In particular, the ability to project power ashore, suppress defenses, and establish an air defense over arriving forces in the first week of a campaign is very important. This capability can be enhanced by positioning naval forces in proximity to the theater of operations during the time of crisis preceding a major theater conflict.
However, a rationale for investment in these forces cannot be found in an examination of large-scale air-to-ground operations.
In theater warfare, US maritime power-projection forces–carrier aviation and Tomahawk land-attack cruise missiles–play a relatively minor role in destroying an enemy’s fixed assets and ground forces, which are two important operational objectives assigned to air forces. The relatively slow deployment speed of warships, limited number of strike aircraft deployed on carriers, and comparatively modest payloads of these aircraft all limit the contribution that even a large, modernized carrier force can make to large-scale air operations. A major improvement in carrier arrival rates (which would require massive investment) would not appreciably change this assessment.
In this analysis, we examined air forces in the context of major theater conflicts. Theater warfare has been and is now the primary determinant of general-purpose force structure. Future regional conflicts will likely possess several characteristics that will shape our approach to fighting them. Few US forces will be deployed in the region at the outbreak of hostilities; history shows that the US usually fails to anticipate the outbreak of conflicts. US friends and allies may be badly outnumbered by hostile forces. The adversary-Iran, Iraq, North Korea–will possess large ground forces, including sizable armored formations and perhaps nuclear weapons. US decision–makers and the public will wish to minimize the risk of heavy US casualties.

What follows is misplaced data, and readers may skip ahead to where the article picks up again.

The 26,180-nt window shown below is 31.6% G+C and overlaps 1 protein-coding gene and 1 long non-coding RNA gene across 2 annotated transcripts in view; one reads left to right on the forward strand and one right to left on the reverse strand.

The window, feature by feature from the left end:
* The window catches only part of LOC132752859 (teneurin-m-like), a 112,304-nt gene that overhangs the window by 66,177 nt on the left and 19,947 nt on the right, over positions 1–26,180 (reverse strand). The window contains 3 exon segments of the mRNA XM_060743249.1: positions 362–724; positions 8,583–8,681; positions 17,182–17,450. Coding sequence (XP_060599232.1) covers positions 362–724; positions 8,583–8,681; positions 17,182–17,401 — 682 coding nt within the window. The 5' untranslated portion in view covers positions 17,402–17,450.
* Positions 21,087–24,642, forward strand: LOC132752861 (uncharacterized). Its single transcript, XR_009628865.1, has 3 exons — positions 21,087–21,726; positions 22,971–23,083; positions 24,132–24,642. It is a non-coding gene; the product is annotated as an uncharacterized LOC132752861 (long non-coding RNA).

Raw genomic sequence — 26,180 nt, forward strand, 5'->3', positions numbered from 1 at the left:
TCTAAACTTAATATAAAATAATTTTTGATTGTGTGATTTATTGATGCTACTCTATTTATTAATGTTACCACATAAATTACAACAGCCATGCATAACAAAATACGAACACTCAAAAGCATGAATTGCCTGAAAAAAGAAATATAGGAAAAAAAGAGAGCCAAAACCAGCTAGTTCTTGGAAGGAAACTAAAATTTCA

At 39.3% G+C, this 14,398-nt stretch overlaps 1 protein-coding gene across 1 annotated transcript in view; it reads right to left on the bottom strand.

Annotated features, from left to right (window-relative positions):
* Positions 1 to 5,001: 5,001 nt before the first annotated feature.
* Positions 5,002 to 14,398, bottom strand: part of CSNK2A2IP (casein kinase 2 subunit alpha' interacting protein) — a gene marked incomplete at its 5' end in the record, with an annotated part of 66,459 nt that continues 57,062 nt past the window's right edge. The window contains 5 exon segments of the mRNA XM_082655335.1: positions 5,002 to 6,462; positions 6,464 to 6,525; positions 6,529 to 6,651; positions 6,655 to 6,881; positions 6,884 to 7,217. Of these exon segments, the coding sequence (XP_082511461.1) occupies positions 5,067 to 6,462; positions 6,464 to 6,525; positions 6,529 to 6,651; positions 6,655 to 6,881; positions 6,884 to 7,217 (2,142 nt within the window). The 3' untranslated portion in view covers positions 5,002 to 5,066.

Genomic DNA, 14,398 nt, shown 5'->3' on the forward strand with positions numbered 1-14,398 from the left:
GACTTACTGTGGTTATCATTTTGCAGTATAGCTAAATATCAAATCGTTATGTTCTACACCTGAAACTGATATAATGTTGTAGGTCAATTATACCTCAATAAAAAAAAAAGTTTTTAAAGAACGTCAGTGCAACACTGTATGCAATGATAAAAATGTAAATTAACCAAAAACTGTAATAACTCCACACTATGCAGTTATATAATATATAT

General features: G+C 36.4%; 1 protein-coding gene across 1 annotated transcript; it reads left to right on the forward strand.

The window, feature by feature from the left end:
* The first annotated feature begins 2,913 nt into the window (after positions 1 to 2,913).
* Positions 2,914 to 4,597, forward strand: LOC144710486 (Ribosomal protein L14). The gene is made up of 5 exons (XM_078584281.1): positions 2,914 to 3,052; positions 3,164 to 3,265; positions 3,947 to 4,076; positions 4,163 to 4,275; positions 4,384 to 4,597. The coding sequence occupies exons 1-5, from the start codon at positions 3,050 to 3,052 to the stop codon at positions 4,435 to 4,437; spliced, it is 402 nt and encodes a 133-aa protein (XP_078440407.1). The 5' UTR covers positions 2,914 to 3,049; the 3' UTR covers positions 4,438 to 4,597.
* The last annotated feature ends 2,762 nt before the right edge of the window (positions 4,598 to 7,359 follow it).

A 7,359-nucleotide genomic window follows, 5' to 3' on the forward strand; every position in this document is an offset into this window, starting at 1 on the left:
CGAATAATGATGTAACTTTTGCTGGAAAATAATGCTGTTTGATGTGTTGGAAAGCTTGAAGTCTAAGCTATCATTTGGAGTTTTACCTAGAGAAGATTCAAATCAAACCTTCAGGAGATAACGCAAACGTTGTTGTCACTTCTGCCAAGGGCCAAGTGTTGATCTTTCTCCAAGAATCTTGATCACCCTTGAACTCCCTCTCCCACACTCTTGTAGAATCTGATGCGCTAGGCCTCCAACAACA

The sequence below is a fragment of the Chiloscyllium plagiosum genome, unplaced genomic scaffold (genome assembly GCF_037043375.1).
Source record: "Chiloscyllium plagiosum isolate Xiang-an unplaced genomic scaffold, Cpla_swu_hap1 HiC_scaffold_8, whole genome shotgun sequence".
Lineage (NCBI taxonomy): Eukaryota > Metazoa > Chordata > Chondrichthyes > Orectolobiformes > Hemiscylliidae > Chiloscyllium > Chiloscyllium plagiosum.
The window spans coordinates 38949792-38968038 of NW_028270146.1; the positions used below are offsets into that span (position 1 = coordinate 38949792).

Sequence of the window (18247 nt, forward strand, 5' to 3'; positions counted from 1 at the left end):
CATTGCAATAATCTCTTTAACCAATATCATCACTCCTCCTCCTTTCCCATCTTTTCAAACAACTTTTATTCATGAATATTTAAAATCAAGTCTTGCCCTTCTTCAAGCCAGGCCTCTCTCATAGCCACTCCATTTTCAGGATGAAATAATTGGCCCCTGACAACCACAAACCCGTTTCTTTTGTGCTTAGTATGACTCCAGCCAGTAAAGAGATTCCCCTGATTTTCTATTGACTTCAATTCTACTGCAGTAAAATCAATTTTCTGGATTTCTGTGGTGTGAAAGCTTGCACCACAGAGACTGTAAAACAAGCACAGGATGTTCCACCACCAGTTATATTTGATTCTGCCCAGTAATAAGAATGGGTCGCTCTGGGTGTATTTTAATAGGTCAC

The contributions of US airpower assets to future theater campaigns should be assessed in a “zero-warning” scenario–that is, an adversary attacks an ally or friend before the US can deploy more forces into the region.